Lucienne Day's Textiles

 About two and a half years ago, Mr. Vague and I were on vacation in Washington, D.C.  Among our list of places to visit was, of course, The Textile Museum.  Serendipitously for us, the work of mid-century designer Lucienne Day was on view, and that was our first foray into her world of playful, gorgeously simple, timeless designs.
I don't know what's got me thinking of her lately, other than the fact that her fantastic prints are never far from my inspiration palate; I feel her work is an ever relevant example of how form and function can be married perfectly together to create a piece of art that is both aesthetically pleasing, as well as useful in the "real world".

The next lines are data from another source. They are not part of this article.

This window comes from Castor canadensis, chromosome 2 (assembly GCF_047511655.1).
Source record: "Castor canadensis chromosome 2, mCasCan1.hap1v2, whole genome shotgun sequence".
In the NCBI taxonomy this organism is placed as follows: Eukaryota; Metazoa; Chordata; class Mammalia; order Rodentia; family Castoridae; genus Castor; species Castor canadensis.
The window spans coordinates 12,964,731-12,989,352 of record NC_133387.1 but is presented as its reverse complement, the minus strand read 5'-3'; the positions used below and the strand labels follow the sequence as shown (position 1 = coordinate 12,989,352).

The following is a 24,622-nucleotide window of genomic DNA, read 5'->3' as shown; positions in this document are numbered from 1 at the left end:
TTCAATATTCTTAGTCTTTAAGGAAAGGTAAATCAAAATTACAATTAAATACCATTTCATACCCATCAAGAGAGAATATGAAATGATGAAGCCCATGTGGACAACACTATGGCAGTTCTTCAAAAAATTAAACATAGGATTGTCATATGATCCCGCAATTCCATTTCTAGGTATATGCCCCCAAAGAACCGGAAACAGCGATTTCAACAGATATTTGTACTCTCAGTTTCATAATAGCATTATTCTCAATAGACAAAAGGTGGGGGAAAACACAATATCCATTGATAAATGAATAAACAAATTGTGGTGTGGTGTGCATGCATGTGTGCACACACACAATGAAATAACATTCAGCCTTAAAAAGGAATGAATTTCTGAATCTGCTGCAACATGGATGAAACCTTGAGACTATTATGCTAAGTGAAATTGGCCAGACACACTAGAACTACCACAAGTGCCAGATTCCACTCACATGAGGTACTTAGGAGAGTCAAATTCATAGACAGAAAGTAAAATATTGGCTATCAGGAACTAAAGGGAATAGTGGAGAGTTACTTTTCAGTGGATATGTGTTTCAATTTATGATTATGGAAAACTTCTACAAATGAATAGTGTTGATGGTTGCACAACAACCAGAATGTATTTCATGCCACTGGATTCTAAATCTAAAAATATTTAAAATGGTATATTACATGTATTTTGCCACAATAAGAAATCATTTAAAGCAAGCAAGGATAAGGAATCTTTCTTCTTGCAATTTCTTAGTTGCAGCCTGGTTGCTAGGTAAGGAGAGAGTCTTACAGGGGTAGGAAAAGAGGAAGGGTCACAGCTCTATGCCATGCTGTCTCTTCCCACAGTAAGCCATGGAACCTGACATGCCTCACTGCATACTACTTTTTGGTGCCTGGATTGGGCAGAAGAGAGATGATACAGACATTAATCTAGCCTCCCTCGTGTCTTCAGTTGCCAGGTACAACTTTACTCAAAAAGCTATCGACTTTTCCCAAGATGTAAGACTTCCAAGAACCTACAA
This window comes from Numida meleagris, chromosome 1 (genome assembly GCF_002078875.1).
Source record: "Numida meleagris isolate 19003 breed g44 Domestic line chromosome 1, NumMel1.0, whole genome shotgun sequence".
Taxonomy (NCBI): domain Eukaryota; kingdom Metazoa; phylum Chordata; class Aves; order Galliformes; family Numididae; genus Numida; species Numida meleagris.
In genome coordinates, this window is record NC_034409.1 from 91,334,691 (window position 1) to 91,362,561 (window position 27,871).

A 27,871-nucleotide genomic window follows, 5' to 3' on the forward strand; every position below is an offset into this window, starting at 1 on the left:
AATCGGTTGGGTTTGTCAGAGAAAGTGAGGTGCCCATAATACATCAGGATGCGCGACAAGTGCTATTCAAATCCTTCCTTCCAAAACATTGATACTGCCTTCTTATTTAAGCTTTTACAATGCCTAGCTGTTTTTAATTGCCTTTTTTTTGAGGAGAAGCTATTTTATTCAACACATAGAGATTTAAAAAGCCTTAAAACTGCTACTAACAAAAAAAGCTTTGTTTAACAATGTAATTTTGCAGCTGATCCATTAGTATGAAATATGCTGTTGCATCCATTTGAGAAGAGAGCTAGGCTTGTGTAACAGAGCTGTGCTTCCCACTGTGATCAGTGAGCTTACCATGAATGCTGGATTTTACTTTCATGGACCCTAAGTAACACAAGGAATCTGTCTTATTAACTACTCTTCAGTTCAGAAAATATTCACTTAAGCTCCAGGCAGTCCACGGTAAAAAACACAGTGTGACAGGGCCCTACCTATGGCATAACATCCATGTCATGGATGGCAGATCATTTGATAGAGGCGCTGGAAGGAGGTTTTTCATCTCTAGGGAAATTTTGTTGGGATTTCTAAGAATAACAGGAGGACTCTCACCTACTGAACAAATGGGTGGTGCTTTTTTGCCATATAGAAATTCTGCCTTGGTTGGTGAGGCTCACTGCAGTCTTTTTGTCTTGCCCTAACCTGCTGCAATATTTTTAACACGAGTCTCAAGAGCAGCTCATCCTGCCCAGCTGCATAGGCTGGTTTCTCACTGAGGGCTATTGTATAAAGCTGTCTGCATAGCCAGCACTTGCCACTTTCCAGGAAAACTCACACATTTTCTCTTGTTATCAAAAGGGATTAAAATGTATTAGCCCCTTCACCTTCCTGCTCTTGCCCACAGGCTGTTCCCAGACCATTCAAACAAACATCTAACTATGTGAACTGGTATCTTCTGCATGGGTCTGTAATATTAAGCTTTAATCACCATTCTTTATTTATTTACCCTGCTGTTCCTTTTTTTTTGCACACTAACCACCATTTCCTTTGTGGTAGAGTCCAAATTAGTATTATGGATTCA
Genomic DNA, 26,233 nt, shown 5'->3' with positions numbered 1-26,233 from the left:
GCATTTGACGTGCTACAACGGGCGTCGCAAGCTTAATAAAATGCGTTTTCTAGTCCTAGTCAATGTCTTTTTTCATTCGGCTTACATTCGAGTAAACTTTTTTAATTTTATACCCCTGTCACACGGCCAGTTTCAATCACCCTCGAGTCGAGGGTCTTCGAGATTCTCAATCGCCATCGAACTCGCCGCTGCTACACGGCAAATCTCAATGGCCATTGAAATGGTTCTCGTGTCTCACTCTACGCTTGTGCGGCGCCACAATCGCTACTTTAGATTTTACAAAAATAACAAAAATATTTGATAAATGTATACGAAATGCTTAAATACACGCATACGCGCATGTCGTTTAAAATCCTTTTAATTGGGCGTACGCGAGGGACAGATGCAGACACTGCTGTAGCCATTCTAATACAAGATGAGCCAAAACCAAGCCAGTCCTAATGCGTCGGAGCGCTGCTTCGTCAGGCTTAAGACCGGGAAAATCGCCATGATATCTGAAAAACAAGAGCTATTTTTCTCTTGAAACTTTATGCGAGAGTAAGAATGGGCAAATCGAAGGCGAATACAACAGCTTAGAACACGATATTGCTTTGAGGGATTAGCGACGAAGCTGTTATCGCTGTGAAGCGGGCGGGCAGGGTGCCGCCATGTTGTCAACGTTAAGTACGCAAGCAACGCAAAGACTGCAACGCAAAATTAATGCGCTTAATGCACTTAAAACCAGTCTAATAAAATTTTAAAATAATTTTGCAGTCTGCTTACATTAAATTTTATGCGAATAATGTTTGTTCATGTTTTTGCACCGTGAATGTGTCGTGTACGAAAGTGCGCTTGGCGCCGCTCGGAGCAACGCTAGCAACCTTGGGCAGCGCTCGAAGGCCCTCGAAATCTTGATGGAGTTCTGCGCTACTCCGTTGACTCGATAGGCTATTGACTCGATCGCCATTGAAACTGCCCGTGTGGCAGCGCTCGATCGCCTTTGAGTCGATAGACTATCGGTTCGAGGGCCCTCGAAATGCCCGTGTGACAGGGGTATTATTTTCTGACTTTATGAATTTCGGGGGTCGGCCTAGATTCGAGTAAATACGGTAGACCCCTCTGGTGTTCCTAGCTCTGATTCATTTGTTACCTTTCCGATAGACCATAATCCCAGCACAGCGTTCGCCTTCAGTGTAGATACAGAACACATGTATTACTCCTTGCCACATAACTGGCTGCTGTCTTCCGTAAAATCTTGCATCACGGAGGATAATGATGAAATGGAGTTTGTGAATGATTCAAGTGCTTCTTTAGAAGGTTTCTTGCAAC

{ the artist and her husband, Robin, in their studio, ca. early 1950s }

{ above:  'Calyx', arguably Ms. Day's most famous design, was first released to the public in 1951, and was primarily used for furniture coverings.  Lucienne's sensible textiles not only revolutionized the industry, but also helped usher materials like plastic and plywood into the common home. }

{ Day credited such artists as Wassily Kandinsky and Joan Miró for the inspiration behind her designs. }

{ click the following link to watch a video about the glamorous couple, Robin and Lucienne Day:  https://vimeo.com/13039500   }

{ In her time, Lucienne Day won many awards for her work in textiles, and in 1962 was made a Royal Designer for Industry, making her the 5th woman ever to be awarded that title.  She died in late January, 2010, just six months before Mr. Vague and I first learned of her existence. }

{ credits:  The Washington Post.; Design*SpongeWikipediaClassic Textiles.com }